Are we drawing near God in our trials or something else? Our trials are strategic. It is there that God empowers and equips us for service.

Results of Being Filled

What are the results of being filled by the Spirit according to Ephesians 5:19-21?

In Ephesians 5:19-21, Paul shares results of being filled with the Spirit. We would think them to be a bold witness, miracles, prayer that moves mountains, healing, etc., but they aren’t. Paul says:

speaking to one another in psalms, hymns, and spiritual songs, singing and making music in your hearts to the Lord, always giving thanks to God the Father for each other in the name of our Lord Jesus Christ, and submitting to one another out of reverence for Christ.

1. A result of being filled is corporate worship.

Paul said speak to one another with psalms, hymns, and spiritual songs. MacDonald’s comments are helpful:

While some see all three categories as parts of the Book of Psalms, we understand only psalms to mean the inspired writings of David, Asaph, and others. Hymns are noninspired songs which ascribe worship and praise directly to God. Spiritual songs are any other lyrical compositions dealing with spiritual themes, even though not addressed directly to God.[4]

It must be noted that Paul says, “speak to one another.” Corporate worship is focused on God, but in it, we also speak to and edify one another. We see this commonly in the Psalms. Psalm 95:1-3 says:

Come! Let’s sing for joy to the LORD! Let’s shout out praises to our protector who delivers us! Let’s enter his presence with thanksgiving! Let’s shout out to him in celebration! For the LORD is a great God, a great king who is superior to all gods.

This reminds us that when we sing to God, it blesses him, but it is also blesses others. As we raise our voices in worship, we speak to others about the greatness of God, and we edify them. Therefore, when we don’t sing, we rob others of their blessing. Certainly, some are more gifted at singing than others, but Spirit-filled singing has nothing to do with being in tune or sounding good. It is the heart that honors God and edifies others.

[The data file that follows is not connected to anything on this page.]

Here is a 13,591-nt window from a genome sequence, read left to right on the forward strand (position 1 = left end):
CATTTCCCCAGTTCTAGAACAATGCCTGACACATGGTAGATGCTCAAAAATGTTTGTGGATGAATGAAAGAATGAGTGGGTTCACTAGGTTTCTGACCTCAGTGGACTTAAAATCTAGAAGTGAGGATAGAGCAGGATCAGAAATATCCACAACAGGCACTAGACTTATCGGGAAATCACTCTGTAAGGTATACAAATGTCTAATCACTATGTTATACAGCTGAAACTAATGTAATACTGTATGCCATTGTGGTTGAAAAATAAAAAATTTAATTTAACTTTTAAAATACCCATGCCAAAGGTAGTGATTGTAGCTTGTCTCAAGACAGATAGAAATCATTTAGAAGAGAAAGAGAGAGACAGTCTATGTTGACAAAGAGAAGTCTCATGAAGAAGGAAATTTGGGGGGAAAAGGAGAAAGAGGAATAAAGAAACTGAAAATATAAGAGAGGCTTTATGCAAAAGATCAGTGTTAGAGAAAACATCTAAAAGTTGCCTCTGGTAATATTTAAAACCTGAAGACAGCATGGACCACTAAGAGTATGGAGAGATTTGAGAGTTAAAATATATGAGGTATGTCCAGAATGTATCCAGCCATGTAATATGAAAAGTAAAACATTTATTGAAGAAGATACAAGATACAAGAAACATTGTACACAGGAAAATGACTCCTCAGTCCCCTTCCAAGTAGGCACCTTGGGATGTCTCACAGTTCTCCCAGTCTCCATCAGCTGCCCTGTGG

2. A result of being filled is individual worship.

Paul said, “making music in your hearts to the Lord.” When filled with the Spirit, we find ourselves continually praising God—humming songs in our heart throughout the day. This is true because the Spirit’s passion is to glorify Christ and God (cf. John 16:14).

3. A result of being filled is thankfulness.

When a person is critical and complaining, they are not filled with the Spirit, but the flesh (cf. Gal 5:19-21, Phil 2:14). When the Spirit fills us, we give thanks in all circumstances for this is God’s will for our lives (1 Thess 5:18).

4. A result of being filled is submission.

Instead of constantly seeking our rights and our glory, like Christ, we lay our rights down to serve and honor others. Philippians 2:3 says, “Instead of being motivated by selfish ambition or vanity, each of you should, in humility, be moved to treat one another as more important than yourself.” This includes submitting to our authorities but also to those under our authority. When Christ washed the feet of his disciples, he essentially submitted to them as a servant. That is why the disciples were so shocked and refused his ministry (John 13:1-17). Like Christ, we must humbly submit to others, even those who submit to us.

Additional, Means of Being Filled

Finally, in considering these results, it is worth noting that some commentators believe they are not just results but means of being filled with the Spirit.[5] Certainly, they are both. When we worship individually and corporately, we are filled with God’s Spirit, even as Elisha was empowered as the musician played worship (2 Kgs 3:15). When we are thankful, we are filled with the Spirit. But when we complain, we “…. quench the Spirit” (1 Thess 5:18-19 NIV). When we submit to one another, God fills us, but when we are selfish, prideful, and in discord, we forfeit his filling.

As believers, we must keep an awareness of the Spirit’s filling for we need it to worship, to be thankful, to submit to God and others, and ultimately to accomplish everything God commands of us.


  1. What stood out most in the reading and why?

  2. What does it mean to be filled with the Spirit and why is it important for the Christian life?

  3. What does it mean to be baptized in the Spirit and how is it sometimes confused with being filled with the Spirit?

  4. What are the results and means of being filled with the Spirit?

  5. How is God calling you to pursue daily being filled with the Spirit?

  6. What other questions or applications did you take from the reading?


[1] Wiersbe, W. W. (1996). The Bible exposition commentary (Vol. 2, p. 48). Wheaton, IL: Victor Books.

[2] Wiersbe, W. W. (1996). The Bible exposition commentary (Vol. 2, p. 48). Wheaton, IL: Victor Books.

[3] Wiersbe, W. W. (1996). The Bible exposition commentary (Vol. 2, p. 139). Wheaton, IL: Victor Books.

[4] MacDonald, W. (1995). Believer’s Bible Commentary: Old and New Testaments. (A. Farstad, Ed.) (p. 1946). Nashville: Thomas Nelson.

[5] Evans, Tony (2009-01-01). Free at Last: Experiencing True Freedom Through Your Identity in Christ (Kindle Locations 1817-1819). Moody Publishers. Kindle Edition.